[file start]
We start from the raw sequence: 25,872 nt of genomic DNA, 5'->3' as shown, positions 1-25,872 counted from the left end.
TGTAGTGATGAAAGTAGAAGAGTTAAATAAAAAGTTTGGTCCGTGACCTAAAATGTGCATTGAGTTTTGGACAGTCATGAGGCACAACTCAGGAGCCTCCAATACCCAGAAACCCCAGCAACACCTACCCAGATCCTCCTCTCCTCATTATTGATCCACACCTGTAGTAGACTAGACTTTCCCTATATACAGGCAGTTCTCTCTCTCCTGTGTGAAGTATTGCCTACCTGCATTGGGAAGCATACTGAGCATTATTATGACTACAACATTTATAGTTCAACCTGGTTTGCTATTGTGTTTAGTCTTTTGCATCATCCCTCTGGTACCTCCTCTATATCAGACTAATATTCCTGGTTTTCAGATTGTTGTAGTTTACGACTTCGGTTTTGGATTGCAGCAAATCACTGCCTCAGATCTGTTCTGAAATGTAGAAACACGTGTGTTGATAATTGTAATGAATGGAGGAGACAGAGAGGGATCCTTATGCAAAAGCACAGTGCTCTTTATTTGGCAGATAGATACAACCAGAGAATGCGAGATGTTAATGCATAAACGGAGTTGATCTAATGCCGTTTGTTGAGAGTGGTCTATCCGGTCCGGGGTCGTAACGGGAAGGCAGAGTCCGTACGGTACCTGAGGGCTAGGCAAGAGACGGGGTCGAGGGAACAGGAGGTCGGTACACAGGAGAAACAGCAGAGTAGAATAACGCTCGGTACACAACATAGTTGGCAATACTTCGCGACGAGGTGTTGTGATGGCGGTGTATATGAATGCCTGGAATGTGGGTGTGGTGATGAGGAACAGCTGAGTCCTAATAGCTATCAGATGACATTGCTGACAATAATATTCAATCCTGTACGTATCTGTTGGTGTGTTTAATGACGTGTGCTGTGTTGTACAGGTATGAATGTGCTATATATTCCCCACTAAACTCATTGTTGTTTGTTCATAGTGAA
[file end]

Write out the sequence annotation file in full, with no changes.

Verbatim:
We start from the raw sequence: 25,872 nt of genomic DNA, 5'->3' as shown, positions 1-25,872 counted from the left end.
TGTAGTGATGAAAGTAGAAGAGTTAAATAAAAAGTTTGGTCCGTGACCTAAAATGTGCATTGAGTTTTGGACAGTCATGAGGCACAACTCAGGAGCCTCCAATACCCAGAAACCCCAGCAACACCTACCCAGATCCTCCTCTCCTCATTATTGATCCACACCTGTAGTAGACTAGACTTTCCCTATATACAGGCAGTTCTCTCTCTCCTGTGTGAAGTATTGCCTACCTGCATTGGGAAGCATACTGAGCATTATTATGACTACAACATTTATAGTTCAACCTGGTTTGCTATTGTGTTTAGTCTTTTGCATCATCCCTCTGGTACCTCCTCTATATCAGACTAATATTCCTGGTTTTCAGATTGTTGTAGTTTACGACTTCGGTTTTGGATTGCAGCAAATCACTGCCTCAGATCTGTTCTGAAATGTAGAAACACGTGTGTTGATAATTGTAATGAATGGAGGAGACAGAGAGGGATCCTTATGCAAAAGCACAGTGCTCTTTATTTGGCAGATAGATACAACCAGAGAATGCGAGATGTTAATGCATAAACGGAGTTGATCTAATGCCGTTTGTTGAGAGTGGTCTATCCGGTCCGGGGTCGTAACGGGAAGGCAGAGTCCGTACGGTACCTGAGGGCTAGGCAAGAGACGGGGTCGAGGGAACAGGAGGTCGGTACACAGGAGAAACAGCAGAGTAGAATAACGCTCGGTACACAACATAGTTGGCAATACTTCGCGACGAGGTGTTGTGATGGCGGTGTATATGAATGCCTGGAATGTGGGTGTGGTGATGAGGAACAGCTGAGTCCTAATAGCTATCAGATGACATTGCTGACAATAATATTCAATCCTGTACGTATCTGTTGGTGTGTTTAATGACGTGTGCTGTGTTGTACAGGTATGAATGTGCTATATATTCCCCACTAAACTCATTGTTGTTTGTTCATAGTGAA